I’ve seen people burn their yards like that. I’m glad the deer got out of the way!


  7. Beth Hoffman / Apr 19 2014 8:59 am

    I love you how you created this as a short story with pics!


  8. laurelrainsnow / Apr 19 2014 10:24 am

    They used to do controlled burns in the foothills where I lived for thirteen years…it always made me a little nervous. Thanks for sharing!



    • Leslie / Apr 19 2014 2:32 pm

      As long as the fire department is involved I’m ok with the burns. My neighbors and their fire pits are more scary!


  9. Sandra Nachlinger / Apr 19 2014 10:47 am

    I enjoyed your photos and narrative about the controlled burns. We lived in South Florida for quite a while, and there were often fires in the Everglades caused by lightning strikes. It was amazing how quickly the vegetation grew back.
    My Saturday Snapshot is HERE.


    • Leslie / Apr 19 2014 2:33 pm

      I was surprised about the plants too. They did a huge burn in one of the parks last year and I thought it would never grow back, and it came back beautifully that same year.


  10. Sheila (Book Journey) / Apr 19 2014 11:22 am

    We do some burning like that around here in overgrown brushy areas “a controlled burn” it is amazing how that works!


    • Leslie / Apr 19 2014 2:35 pm

      I’m glad to see this goes on in a lot of other areas too. The invasive plants can take over in no time so the fires make sense. Otherwise we’d be overrun with Buckthorn, Honeysuckle and Canary Grass!


  11. Anne / Apr 19 2014 12:34 pm

    It is weird to think how beneficial fires can be


  12. joyweesemoll / Apr 19 2014 1:56 pm

    Controlled burns happen around here for re-establishing prairies and savannahs. I like the deer taking appropriate precautions.


    • Leslie / Apr 19 2014 2:37 pm

      The deer wasted no time in getting away from the smoke!


  13. Suko / Apr 19 2014 2:18 pm

    Leslie, thank you for this educational and lovely post. The deer photo is my favorite. Have a wonderful Easter.


  14. susanmillerlindquist / Apr 19 2014 2:52 pm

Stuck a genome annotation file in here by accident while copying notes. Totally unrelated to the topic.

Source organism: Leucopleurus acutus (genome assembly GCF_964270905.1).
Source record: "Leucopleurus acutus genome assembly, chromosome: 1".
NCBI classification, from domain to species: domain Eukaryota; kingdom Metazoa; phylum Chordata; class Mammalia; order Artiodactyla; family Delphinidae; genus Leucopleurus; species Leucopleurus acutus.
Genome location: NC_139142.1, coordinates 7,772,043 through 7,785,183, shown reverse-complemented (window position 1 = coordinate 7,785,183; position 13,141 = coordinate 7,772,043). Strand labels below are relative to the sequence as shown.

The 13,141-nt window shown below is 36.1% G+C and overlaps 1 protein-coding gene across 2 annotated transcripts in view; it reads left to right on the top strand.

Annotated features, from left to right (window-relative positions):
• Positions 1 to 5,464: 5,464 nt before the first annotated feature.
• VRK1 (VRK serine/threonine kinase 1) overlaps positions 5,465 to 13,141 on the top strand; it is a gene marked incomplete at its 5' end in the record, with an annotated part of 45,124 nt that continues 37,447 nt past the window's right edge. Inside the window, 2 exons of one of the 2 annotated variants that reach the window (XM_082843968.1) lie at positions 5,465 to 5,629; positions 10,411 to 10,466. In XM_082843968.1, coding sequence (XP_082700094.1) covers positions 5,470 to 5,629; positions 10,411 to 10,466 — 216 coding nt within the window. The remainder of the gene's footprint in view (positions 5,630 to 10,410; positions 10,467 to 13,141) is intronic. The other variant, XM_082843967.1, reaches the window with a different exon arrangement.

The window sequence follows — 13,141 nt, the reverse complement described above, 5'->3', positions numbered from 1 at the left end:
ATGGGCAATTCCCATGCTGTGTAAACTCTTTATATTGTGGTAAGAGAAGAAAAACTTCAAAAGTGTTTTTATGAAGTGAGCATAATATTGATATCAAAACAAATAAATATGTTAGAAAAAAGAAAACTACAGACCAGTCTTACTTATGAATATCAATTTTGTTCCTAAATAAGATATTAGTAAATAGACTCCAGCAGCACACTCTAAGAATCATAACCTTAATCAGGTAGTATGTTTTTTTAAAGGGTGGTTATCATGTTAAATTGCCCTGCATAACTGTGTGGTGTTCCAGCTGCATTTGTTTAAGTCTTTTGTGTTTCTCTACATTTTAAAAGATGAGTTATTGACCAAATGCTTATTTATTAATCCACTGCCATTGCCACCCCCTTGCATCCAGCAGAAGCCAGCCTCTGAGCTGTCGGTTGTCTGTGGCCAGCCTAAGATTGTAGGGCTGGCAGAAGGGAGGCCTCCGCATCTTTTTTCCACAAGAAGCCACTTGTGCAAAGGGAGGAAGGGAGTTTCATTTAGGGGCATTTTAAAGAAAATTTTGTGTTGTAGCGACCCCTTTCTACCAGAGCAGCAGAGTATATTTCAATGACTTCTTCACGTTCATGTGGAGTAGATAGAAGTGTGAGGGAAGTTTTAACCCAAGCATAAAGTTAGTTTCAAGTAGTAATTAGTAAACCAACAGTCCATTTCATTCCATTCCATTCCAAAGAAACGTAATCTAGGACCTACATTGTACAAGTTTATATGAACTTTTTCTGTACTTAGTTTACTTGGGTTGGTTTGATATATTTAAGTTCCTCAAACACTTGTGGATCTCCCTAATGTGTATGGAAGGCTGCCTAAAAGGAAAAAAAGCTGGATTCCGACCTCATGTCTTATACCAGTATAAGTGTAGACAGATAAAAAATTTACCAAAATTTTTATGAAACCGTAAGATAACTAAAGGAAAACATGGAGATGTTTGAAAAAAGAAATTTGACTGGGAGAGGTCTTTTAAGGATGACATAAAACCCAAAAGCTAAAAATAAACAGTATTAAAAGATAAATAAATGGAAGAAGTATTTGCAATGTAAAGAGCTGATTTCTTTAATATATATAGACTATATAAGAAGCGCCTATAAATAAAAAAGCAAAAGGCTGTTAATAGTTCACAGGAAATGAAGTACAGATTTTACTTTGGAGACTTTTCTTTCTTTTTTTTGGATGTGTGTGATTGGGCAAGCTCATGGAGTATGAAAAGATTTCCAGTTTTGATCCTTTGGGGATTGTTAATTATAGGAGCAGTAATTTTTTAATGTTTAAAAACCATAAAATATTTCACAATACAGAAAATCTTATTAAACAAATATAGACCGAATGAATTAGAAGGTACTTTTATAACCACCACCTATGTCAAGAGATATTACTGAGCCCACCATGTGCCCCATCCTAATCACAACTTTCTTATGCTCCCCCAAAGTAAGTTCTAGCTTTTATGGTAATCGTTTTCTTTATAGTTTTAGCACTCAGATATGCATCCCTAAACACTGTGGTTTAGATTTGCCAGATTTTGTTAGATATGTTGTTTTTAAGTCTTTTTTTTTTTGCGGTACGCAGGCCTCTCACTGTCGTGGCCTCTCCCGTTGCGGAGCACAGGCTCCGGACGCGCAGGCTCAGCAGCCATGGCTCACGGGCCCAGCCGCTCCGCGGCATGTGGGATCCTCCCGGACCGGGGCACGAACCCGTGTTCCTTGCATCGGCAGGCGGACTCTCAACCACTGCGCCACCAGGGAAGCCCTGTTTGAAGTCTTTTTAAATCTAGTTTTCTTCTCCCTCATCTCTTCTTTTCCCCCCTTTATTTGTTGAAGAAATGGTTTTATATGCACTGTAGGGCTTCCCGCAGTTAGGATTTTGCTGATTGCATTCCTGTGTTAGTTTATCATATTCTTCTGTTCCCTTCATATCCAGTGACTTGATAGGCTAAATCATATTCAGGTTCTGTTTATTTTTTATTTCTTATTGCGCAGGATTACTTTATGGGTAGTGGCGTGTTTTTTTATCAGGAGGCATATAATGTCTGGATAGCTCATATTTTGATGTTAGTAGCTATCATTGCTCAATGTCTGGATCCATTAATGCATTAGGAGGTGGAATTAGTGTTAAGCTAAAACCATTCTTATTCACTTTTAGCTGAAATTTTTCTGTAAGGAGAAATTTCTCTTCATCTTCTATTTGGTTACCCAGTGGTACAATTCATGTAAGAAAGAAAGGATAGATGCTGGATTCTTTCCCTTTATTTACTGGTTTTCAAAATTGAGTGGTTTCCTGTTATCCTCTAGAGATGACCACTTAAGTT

Sounds like good stewardship to me … fires are a natural way to control growth and renew soils … great post!


  15. Bev@My Reader's Block / Apr 19 2014 5:29 pm

    Very interesting, Leslie. It is amazing how quickly areas regrow after fires–whether controlled burn-offs or accidental fires. Your pictures remind me of our scout trip to the Boundary Waters. We went up two years after a major fire and it was amazing to see the new growth amongst the remains of the fire.

    I’ve been away from Saturday Snapshot for a while. I’d love for you to stop by my post.


  16. Sean @ His and Her Hobbies / Apr 19 2014 8:45 pm

    Its great that they do controlled burns. It often helps clear out the dead wood and start the forest over. Plus it stops a bigger fire from occurring later. Its interesting to see how quickly the plants start to re sprout. Thanks for sharing.

    Sean at His and Her Hobbies.


  17. irene / Apr 19 2014 8:45 pm

    I’ve never heard of this, how interesting. I have heard though that a fire does spur the natural plants to rejuvenate. I remember my brother deciding to have a brush fire in my mom’s yard, and then he got distracted and it just went. She had the loveliest lawn after that, not a weed in site.


  18. Sue / Apr 19 2014 11:30 pm

    That blackened soil really helps heat it up for quick spring growth. It’s amazing how fast the prairie plants grow after the release of all those nutrients.


  19. Diane / Apr 20 2014 6:31 pm

    This was so interesting Leslie- love you nature photos too of course


  20. stacybuckeye / Apr 20 2014 7:53 pm

    That’s si onteresting, Leslie. And great that they found a way to keep only what’s supposed to be there.